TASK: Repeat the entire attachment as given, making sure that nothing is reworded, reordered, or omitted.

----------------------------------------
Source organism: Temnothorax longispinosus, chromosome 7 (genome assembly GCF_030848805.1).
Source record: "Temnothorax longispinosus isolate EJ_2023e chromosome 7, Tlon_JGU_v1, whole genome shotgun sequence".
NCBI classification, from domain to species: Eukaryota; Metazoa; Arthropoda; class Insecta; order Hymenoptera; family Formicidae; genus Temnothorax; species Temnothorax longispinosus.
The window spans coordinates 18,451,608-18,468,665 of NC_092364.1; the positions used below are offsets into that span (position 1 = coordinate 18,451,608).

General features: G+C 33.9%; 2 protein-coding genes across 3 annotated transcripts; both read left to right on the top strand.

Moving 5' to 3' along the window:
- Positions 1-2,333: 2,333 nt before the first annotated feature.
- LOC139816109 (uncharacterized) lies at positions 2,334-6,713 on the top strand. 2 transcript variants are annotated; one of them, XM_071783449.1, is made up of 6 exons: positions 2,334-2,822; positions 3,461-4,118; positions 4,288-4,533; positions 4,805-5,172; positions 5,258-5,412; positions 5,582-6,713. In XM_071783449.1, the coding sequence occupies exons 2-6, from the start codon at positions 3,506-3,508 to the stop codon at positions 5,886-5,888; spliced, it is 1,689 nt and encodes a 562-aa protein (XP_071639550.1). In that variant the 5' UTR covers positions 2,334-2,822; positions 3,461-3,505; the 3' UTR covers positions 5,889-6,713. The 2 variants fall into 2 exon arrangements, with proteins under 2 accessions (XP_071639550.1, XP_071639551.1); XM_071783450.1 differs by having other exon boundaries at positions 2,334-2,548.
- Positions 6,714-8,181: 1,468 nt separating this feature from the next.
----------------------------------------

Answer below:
Source organism: Temnothorax longispinosus, chromosome 7 (genome assembly GCF_030848805.1).
Source record: "Temnothorax longispinosus isolate EJ_2023e chromosome 7, Tlon_JGU_v1, whole genome shotgun sequence".
NCBI classification, from domain to species: Eukaryota; Metazoa; Arthropoda; class Insecta; order Hymenoptera; family Formicidae; genus Temnothorax; species Temnothorax longispinosus.
The window spans coordinates 18,451,608-18,468,665 of NC_092364.1; the positions used below are offsets into that span (position 1 = coordinate 18,451,608).

General features: G+C 33.9%; 2 protein-coding genes across 3 annotated transcripts; both read left to right on the top strand.

Moving 5' to 3' along the window:
- Positions 1-2,333: 2,333 nt before the first annotated feature.
- LOC139816109 (uncharacterized) lies at positions 2,334-6,713 on the top strand. 2 transcript variants are annotated; one of them, XM_071783449.1, is made up of 6 exons: positions 2,334-2,822; positions 3,461-4,118; positions 4,288-4,533; positions 4,805-5,172; positions 5,258-5,412; positions 5,582-6,713. In XM_071783449.1, the coding sequence occupies exons 2-6, from the start codon at positions 3,506-3,508 to the stop codon at positions 5,886-5,888; spliced, it is 1,689 nt and encodes a 562-aa protein (XP_071639550.1). In that variant the 5' UTR covers positions 2,334-2,822; positions 3,461-3,505; the 3' UTR covers positions 5,889-6,713. The 2 variants fall into 2 exon arrangements, with proteins under 2 accessions (XP_071639550.1, XP_071639551.1); XM_071783450.1 differs by having other exon boundaries at positions 2,334-2,548.
- Positions 6,714-8,181: 1,468 nt separating this feature from the next.